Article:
Publisher: Majesco Games
Developer: Cooking Mama
Release Date: November 18, 2008
It's hard to imagine that some everyday activities we take for granted can become the basis for some great gaming experiences. Two years ago, Majesco Games introduced the world of Cooking Mama to the Nintendo DS. Using cooking as the complete premise for the game, it became a huge hit, thanks to the fun ways the touch-screen was used to chop items and prepare tasty dishes. A year later, Cooking Mama: Cook-Off was released to the Nintendo Wii with similar results, this time adding in more recipes to work with as well as two-player competitive multiplayer. After another successful run on the Nintendo DS, Majesco Games brings the franchise back to the Wii with Cooking Mama: World Kitchen, a title with a few more noticeable differences in some game mechanics.
The premise of the single-player game remains largely unchanged. Using your Wiimote as the universal kitchen utensil, you try to create over 50 different recipes from all over the world. Recipes range from hamburgers to seafood dishes. At the end of a recipe, the player gets graded on how well he performed each task, and once the grade is given, a new recipe is unlocked, no matter how well or poorly he did. The competitive multiplayer mode also follows the same premise as the single-player mode, with each player cooking the same recipe and fighting for the best grade possible.
There are a few new gameplay changes in World Kitchen. First off, the user can create an avatar to do all of the cooking. After choosing a boy or girl, the user can select hairstyle, color and outfit colors before setting forth on his cooking adventure. There aren't really a lot of choices after that, but at least it's nice to see the food being cooked by someone instead of an invisible entity.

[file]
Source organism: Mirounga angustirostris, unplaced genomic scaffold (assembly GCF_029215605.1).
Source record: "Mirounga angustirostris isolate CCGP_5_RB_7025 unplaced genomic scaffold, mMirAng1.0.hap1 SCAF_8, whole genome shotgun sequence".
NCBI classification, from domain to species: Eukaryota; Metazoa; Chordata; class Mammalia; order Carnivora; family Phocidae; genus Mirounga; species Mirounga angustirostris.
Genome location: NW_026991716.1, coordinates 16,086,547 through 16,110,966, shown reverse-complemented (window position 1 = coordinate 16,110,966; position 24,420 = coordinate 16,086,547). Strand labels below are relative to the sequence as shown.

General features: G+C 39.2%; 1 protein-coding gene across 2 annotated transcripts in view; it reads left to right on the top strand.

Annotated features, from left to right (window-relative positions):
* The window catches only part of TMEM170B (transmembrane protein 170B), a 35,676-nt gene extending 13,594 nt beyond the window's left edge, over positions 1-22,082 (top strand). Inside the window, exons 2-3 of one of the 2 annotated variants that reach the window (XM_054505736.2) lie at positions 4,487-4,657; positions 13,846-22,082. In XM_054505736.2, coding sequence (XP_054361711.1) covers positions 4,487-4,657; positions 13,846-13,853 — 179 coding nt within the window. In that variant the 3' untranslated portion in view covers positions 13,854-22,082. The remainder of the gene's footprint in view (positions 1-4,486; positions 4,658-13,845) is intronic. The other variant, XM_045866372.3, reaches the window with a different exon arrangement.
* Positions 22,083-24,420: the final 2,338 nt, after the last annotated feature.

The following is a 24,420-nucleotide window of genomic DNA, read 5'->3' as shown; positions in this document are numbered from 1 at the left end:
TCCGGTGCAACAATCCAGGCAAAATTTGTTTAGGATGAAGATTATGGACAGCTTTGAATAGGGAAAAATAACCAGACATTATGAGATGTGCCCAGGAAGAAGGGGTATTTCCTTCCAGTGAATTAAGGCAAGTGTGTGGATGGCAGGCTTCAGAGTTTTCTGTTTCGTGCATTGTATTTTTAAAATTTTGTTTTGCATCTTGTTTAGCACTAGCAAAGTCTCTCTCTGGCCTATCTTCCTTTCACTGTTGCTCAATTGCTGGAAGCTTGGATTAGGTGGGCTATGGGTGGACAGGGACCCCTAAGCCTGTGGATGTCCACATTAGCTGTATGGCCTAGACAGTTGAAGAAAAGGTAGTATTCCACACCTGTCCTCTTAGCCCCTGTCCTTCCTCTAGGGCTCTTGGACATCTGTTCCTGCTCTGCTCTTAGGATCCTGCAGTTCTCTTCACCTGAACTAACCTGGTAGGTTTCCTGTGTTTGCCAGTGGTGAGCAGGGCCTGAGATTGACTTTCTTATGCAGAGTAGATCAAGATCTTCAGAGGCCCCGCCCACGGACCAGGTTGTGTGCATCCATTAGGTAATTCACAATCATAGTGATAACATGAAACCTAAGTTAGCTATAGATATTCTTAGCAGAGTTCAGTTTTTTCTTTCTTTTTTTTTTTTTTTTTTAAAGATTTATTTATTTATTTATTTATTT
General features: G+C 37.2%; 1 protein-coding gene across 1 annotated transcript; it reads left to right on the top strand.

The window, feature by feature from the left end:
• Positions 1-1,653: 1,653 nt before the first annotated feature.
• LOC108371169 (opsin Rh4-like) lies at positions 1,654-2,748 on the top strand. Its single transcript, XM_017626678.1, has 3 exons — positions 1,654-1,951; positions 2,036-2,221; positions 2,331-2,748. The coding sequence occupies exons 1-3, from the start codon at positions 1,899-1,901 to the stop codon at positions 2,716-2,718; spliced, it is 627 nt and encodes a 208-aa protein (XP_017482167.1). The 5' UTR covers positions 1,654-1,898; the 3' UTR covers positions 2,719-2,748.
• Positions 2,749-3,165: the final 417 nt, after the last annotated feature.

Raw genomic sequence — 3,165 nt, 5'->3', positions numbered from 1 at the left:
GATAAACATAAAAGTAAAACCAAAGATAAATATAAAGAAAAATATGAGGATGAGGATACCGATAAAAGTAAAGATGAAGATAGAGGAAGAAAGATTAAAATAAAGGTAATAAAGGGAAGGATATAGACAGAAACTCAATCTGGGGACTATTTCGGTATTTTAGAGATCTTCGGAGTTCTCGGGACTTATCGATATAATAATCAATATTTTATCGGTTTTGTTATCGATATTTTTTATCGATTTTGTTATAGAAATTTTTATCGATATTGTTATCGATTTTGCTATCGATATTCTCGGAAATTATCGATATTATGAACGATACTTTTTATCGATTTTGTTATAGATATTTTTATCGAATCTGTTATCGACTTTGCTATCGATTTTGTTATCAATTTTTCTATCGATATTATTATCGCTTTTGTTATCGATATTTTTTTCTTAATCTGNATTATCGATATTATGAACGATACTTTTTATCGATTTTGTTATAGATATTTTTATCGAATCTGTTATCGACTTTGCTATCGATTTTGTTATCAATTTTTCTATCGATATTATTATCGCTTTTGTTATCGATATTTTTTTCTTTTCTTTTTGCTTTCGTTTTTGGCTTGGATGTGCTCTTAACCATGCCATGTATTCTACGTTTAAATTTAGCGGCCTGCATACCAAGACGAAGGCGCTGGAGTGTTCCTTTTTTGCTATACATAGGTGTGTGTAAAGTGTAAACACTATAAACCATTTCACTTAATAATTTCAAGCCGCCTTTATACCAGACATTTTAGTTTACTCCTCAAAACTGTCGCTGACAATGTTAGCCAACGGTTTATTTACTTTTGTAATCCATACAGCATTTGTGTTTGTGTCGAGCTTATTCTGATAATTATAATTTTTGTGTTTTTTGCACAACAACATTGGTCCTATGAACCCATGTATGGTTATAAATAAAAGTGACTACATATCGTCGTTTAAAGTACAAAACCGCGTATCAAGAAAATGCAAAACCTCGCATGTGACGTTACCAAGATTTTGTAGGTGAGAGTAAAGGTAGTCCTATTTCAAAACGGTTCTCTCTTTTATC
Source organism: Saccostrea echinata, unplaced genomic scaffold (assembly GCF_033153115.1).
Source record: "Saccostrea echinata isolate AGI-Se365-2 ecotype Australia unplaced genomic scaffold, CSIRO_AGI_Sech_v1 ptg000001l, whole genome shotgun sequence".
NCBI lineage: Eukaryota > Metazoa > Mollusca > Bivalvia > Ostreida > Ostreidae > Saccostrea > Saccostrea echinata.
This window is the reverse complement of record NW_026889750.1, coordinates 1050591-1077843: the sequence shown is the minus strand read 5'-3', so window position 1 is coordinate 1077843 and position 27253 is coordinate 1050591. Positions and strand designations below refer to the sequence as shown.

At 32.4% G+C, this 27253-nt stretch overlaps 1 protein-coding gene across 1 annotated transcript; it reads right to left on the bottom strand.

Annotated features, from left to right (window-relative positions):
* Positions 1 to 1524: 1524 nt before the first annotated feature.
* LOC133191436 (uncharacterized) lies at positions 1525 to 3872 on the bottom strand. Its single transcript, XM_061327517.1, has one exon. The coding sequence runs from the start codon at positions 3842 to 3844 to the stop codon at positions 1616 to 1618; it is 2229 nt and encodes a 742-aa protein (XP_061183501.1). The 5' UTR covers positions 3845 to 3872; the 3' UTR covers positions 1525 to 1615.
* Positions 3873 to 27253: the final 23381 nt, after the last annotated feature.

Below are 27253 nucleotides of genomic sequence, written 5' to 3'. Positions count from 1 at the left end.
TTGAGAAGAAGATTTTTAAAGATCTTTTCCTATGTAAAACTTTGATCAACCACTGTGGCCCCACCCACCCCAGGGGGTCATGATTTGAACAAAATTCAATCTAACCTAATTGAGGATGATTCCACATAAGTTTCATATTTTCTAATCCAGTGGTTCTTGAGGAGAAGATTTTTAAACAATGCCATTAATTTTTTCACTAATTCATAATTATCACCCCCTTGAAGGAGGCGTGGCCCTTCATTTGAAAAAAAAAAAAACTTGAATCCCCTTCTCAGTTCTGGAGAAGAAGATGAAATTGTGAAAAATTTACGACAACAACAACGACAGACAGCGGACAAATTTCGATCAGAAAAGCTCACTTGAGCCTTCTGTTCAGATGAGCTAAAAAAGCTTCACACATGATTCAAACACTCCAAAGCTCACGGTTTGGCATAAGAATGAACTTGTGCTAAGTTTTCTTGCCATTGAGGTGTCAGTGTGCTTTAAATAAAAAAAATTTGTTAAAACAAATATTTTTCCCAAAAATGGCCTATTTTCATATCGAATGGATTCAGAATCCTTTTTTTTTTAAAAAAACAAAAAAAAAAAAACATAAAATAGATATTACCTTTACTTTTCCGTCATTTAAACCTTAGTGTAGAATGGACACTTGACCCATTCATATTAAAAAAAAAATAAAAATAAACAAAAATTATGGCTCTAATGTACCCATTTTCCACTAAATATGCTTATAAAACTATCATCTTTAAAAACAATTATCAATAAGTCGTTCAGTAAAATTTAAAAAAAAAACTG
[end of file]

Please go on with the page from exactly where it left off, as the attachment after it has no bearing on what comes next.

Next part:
During the cooking, there will be times when you'll mess up. Depending on what step is being performed, a mini-game will begin, and you'll get to control Mama as she tries to save the recipe in several different, and sometimes ludicrous, ways. For example, if a piece of bacon is flipped up too high, Mama will take flight as she tries to jump higher in order to retrieve the flying meat. Another example is when the bread you're pulsing into breadcrumbs goes flying away from your hands. Mama will go into a catcher's stance and catch the bread as if it were a fastball. Not every slip-up will trigger a mini-game, however, so finding one in any recipe will be interesting. It's kind of a cool addition to the game, especially for people who don't tend to excel in the game right away, but it somehow doesn't feel out of place.
Finally, World Kitchen has added a co-op mode for this year's version. Unlike the versus mode, however, players will not be completing full recipes with their friends. Instead, two players (or one player and a CPU assistant) try to go through at least 20 different cooking techniques that are completely unrelated. For example, one cooking technique has you making mochi by having one player knead the dough while the other player hammers it out. Other techniques simply have you doing some of the single-player tasks, such as dipping éclairs in chocolate, in tandem with a friend. Like the competitive mode, the co-op mode is quite fun with a friend, though it would have felt much better to be able to complete full recipes instead of just parts of recipes that don't end up being a complete dish.